The North no 46 2010
Review by Belinda Coke
Peter Robinson’s English Nettles is a delightful text to own, combining as it does the poet’s experience of relocation in his newly adopted home of Reading with Sally Castle’s delicately coloured pen and ink wash collages from the poems’ settings. A natural sequel to ‘The Look of Goodbye’ (Shearsman Press 2008), which focussed on departure from Japan, here we have the look of hello where we see him exploring the disorienting effects of return after working so long abroad. The reference to ‘English’ in the title offers clues to his feelings of distance from his own culture made all the more complex given that he has an Italian wife and two children brought up
[in] Japan speaking three languages. As with some of his poems of the seventies, economic difficulties, in this case the credit crunch, offer more bitter fruit for his muse. Yet in spite of this, Reading, not generally considered that exciting, seems particularly suited to Robinson’s fondness for urban settings where nature is alive between the cracks: the mix of brick and fauna, house gardens, gas works above canals, and period buildings, seeming to provide him with adequate compensation as he writes in ‘Huntley & Palmers’: ‘no I wouldn’t be without it,’ looking at what’s left and gone.’ Added to this, he clearly relishes Reading’s well-known (Wilde) and less well-known (Rimbaud and Pope) literary associations. Notions of the self in time and space have long been central to Robinson’s poetry and here we have further exploration of the subject with a focus on personal versus economic worth. As always, his skill at drawing on language’s natural polysemy enables the theme to speak for itself.
Though not a laugh out loud poet, Robinson does use a lot of humour to lighten the economic gloom clearly present in his poems’ titles: ‘ Pension Scheme’, Personal Credit’,‘Ode to Debt’ and Owning the Problem’. Thus we see him unearthing entertaining quotations such as Wilde’s ‘The Salesman…knows nothing of what he is selling save that he is charging too much for it.’ And in tandem with this he draws on ironies present in the language in ‘Personal Credit’ where, he and his wife when applying for loans are told they have ‘no history’.
I lend a mind caught in the wars
of nerves set going by today’s cold calls.
They’re offers to let us pay back our way.
Although we have no history,
Everyone wants to confirm our postcode.
Likewise, on its rain-greased road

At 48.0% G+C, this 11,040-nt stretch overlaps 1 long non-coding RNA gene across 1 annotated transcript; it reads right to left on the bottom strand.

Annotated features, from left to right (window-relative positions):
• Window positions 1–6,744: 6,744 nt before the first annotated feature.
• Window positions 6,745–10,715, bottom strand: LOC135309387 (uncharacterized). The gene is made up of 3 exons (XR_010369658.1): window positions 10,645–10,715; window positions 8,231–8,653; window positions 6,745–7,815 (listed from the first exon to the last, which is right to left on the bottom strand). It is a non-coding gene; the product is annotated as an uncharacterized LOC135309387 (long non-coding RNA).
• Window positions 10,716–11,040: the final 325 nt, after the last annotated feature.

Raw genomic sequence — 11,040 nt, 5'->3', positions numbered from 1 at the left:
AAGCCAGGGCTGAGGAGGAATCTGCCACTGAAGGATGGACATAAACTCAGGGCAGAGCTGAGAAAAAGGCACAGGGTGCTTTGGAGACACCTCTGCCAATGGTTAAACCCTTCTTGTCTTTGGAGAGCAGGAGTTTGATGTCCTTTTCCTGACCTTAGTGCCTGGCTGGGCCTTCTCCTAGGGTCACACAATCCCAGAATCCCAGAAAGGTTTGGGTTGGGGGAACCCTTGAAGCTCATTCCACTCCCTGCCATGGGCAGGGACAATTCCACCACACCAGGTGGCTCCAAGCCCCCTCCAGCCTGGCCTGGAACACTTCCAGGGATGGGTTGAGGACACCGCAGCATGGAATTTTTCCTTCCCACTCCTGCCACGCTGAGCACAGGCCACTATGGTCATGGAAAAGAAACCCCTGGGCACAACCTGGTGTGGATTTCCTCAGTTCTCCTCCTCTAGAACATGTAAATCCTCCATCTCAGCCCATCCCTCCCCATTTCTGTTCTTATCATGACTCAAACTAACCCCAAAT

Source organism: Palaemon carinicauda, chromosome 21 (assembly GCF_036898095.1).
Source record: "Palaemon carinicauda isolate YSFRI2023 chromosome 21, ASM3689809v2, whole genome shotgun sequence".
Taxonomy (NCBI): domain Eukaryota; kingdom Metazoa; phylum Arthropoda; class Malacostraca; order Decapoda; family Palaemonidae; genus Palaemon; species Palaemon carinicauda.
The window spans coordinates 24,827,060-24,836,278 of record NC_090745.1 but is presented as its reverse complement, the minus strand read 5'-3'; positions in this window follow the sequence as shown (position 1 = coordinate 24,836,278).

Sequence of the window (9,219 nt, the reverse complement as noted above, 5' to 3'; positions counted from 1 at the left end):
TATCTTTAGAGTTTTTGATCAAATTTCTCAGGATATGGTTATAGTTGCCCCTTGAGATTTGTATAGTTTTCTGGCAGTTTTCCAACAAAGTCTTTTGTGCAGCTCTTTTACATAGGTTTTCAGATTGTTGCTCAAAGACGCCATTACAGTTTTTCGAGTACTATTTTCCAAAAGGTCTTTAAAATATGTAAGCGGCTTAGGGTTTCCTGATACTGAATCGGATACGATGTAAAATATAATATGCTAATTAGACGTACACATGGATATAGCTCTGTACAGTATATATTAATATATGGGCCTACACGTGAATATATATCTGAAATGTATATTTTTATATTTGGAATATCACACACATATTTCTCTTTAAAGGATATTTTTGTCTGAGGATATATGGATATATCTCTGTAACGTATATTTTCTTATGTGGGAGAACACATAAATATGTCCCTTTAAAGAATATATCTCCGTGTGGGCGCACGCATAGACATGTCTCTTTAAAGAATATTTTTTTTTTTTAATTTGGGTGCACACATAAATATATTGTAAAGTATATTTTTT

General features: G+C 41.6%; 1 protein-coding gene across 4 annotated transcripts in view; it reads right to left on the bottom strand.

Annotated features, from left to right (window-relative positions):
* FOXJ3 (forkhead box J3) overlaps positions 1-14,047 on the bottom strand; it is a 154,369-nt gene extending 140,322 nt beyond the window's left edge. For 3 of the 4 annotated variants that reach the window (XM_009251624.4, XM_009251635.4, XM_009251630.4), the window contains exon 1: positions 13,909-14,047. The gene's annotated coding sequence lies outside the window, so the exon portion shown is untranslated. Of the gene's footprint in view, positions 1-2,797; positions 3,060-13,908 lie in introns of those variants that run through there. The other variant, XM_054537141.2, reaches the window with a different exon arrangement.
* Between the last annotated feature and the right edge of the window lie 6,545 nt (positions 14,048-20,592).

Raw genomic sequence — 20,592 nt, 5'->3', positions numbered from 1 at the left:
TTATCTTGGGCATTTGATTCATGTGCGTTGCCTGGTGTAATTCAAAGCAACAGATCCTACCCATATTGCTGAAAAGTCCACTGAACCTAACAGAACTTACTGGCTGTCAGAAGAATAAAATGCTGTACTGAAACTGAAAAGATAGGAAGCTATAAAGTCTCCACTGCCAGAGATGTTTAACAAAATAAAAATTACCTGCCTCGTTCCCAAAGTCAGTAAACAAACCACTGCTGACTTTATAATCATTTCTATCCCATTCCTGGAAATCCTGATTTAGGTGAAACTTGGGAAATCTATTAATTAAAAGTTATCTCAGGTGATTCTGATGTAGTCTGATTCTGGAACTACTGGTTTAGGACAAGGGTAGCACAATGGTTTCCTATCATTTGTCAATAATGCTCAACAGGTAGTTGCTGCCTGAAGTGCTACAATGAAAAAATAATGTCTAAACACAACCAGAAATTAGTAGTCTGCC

We’re reflected in the flood
of dead cats, floated furnishings,
The flashed-back pasts, denied facts, things,
Insurance claims and more.
What gives this poem its power though is that its polysemy also allows the poem to become a form of self-validation, a reasserting of his own ‘personal credit’ for it is also a poem about the poet’s mind albeit ‘half-woken’ but one that can ‘lend something of a mind’ to make poetry of gasholders, flood pools, lemon verbena’.
So consulting the Oracle on Saturday
We flow with the crowds, as flow we must,
Into that double-edge ledger,
The future …
Indeed it is Robinson’s acceptance that he must ‘flow with the crowd’ while offering us a route out of our contemporary economic hell by reasserting that the individual will always defy complete definition which allows his poetry to be quietly affirmative. Robinson in English Nettles provides a counterbalance to the dehumanising impact of bank credit ratings by offering a philosophical examination of the self. This is particularlywell done via the skilled syntax and intelligent argument of ‘Like a foreign country’ where he opens with that[sic] point that ‘That much would have to be explained’ which by implication makes clear that there is so much that can’t be:
Days gone, terraces, terra incognita,
Were like our faces redefined
At a bathroom mirror when it’s cleaned;
For time has taken its advantage
Overus, the gained
And lost perspectiverealigned.
That much would have to be explained.
These lines beautifully convey the fact that we all do indeed have ‘history’ which is a complex of all the experiences that remain with us both psychologically and physiologically. The balance of end-stopped and run on lines helps reinforce how change is central to what we are and is ultimately our most powerful means of asserting ourselves against the daily trivia that contemporary life attempts to impose on us. Herein lies the book’scomfort and strength.